New payment system will allow tourists to use their fingerprints instead of currency in Japan

The Japanese government starting this summer will be testing a new payment system that will allow foreign tourists to authenticate their identities and avail shopping and hospitality services anywhere in Japan through their fingerprints.

The idea is to increase the number of foreign tourists by using the system to prevent crime and relieve users from the necessity of carrying cash or credit cards. It aims to realize the system before the occurrence of the 2020 Tokyo Olympic and Paralympic Games.

The testing phase will involve using fingerprint scanners at around 300 popular souvenir shops, restaurants, hotels and other establishments in important tourist centers. They are located in areas that are popular among foreign tourists such as Hakone, Kamakura, Yugawara in Kanagawa Prefecture, and Atami in Shizuoka Prefecture. However, by next spring, the government plans to expand the experimenting jurisdiction to Tohoku and Nagoya districts. This system is likely to be introduced throughout the country, including Tokyo by 2020.

The experiment will have inbound tourists register their fingerprints and other data, such as credit card information, at airports and elsewhere.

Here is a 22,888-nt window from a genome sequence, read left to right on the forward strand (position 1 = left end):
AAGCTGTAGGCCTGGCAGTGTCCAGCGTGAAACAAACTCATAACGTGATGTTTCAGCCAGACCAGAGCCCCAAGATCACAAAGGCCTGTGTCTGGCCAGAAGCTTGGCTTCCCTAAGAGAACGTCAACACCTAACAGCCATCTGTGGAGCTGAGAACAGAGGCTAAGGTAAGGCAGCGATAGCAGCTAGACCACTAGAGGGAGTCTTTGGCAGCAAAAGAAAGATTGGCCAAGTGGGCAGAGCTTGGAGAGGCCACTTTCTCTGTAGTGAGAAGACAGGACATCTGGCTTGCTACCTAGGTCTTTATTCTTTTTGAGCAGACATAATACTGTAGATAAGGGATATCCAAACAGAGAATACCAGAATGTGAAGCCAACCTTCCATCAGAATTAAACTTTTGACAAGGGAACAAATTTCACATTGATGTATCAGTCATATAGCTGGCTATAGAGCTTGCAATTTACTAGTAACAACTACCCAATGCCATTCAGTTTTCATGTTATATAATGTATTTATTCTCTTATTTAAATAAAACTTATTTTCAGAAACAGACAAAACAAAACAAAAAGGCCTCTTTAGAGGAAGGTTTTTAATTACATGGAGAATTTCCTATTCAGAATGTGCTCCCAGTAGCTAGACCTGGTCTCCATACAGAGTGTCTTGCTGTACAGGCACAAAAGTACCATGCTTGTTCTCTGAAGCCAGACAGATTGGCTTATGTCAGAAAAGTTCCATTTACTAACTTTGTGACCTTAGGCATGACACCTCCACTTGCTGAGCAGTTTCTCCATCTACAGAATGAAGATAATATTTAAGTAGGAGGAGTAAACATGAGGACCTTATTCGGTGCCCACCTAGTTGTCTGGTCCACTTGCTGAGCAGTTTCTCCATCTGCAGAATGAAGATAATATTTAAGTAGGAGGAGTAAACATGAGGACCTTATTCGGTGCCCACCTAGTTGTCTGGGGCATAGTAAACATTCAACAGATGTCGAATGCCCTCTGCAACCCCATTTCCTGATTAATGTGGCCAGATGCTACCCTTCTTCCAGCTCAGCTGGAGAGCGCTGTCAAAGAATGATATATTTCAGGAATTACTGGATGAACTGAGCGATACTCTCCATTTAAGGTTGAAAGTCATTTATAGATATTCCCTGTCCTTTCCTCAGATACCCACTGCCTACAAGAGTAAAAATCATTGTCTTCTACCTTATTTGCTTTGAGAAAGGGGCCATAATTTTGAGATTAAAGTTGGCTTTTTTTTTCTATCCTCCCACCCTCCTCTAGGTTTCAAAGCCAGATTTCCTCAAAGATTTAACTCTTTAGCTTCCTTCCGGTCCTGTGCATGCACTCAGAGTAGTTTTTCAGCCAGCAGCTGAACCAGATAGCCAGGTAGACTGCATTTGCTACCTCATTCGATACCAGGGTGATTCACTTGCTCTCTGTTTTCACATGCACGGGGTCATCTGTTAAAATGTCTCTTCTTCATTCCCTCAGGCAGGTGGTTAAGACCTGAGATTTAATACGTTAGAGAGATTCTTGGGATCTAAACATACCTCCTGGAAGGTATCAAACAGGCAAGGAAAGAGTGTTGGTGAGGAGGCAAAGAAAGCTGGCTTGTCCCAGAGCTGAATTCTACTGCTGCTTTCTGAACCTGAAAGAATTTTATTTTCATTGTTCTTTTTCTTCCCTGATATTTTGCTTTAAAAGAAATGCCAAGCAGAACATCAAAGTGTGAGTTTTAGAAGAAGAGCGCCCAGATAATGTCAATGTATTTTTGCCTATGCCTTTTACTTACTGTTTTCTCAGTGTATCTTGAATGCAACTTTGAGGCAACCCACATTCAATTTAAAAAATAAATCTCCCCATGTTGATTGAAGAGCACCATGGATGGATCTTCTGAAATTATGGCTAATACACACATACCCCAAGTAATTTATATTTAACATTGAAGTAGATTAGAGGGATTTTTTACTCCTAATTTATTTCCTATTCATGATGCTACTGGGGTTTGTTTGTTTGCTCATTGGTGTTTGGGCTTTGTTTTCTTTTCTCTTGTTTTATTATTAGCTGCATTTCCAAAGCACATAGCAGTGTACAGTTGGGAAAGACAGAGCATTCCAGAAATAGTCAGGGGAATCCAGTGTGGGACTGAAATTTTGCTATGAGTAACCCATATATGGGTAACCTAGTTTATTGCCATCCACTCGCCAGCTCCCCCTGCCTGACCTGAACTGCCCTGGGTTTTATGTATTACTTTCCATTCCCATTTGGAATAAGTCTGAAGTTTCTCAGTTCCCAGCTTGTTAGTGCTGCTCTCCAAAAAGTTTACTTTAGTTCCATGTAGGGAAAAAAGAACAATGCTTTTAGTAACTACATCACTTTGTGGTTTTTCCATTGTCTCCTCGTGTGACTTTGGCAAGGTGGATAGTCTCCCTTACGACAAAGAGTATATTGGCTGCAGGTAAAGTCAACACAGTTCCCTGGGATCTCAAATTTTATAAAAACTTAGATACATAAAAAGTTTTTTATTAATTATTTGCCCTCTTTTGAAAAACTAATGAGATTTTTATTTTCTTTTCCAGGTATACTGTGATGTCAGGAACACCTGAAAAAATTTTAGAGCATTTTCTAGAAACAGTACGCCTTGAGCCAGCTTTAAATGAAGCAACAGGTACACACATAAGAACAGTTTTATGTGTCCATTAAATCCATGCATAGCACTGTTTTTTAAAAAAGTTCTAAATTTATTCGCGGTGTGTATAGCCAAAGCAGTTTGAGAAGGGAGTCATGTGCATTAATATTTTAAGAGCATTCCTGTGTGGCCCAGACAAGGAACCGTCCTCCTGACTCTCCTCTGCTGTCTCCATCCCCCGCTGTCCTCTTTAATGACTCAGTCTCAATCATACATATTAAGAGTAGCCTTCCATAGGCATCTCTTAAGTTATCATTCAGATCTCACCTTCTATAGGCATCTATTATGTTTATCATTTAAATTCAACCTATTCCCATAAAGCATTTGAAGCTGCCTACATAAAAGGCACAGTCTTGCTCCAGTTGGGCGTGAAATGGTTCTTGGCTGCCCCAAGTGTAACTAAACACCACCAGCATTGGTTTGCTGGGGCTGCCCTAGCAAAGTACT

It is important to note that under the Inns and Hotels Law would require the visitors to show their passports when they check into ryokan inns or hotels. However, they can make purchases through fingerprints while staying in Japan, according to Japan News.

Tourists would then be able to conduct tax exemption procedures and make purchases after verifying their identities by placing two fingers on special devices installed at stores.

Officials are hoping to launch the system throughout the country – including Tokyo – by 2020, with as many as 40 million overseas annual visitors expected by that year.

The new system will also enable the government to analyse the spending habits and patterns of foreign tourists, with anonymous data to be managed by a government-led consultative body.

The data obtained from the project will be used to help government officials create effective tourism management policies, according to Yomiuri.

However, critics are concerned about the reaction of tourists when they will be asked to share personal information like fingerprints with the authorities, hotels, and retailers, etc.

In October 2015, a similar system that was introduced by Huis ten Bosch theme park situated in Nagasaki on a trial basis was a success, where the visitors can make payments with just their fingerprints at about 30 stores and restaurants.

By the end of this month at the earliest, Tokyo-based Aeon Bank will become the first bank in Japan to test a system in which customers will be able to withdraw cash from automatic teller machines (ATM) using only fingerprints for identification and omitting the use of cash cards. This new system is aimed at reducing the occurrences of fake transactions using stolen cards.

“The system is also superior in the area of security, such as preventing people from impersonating our customers,” an official from the bank said.

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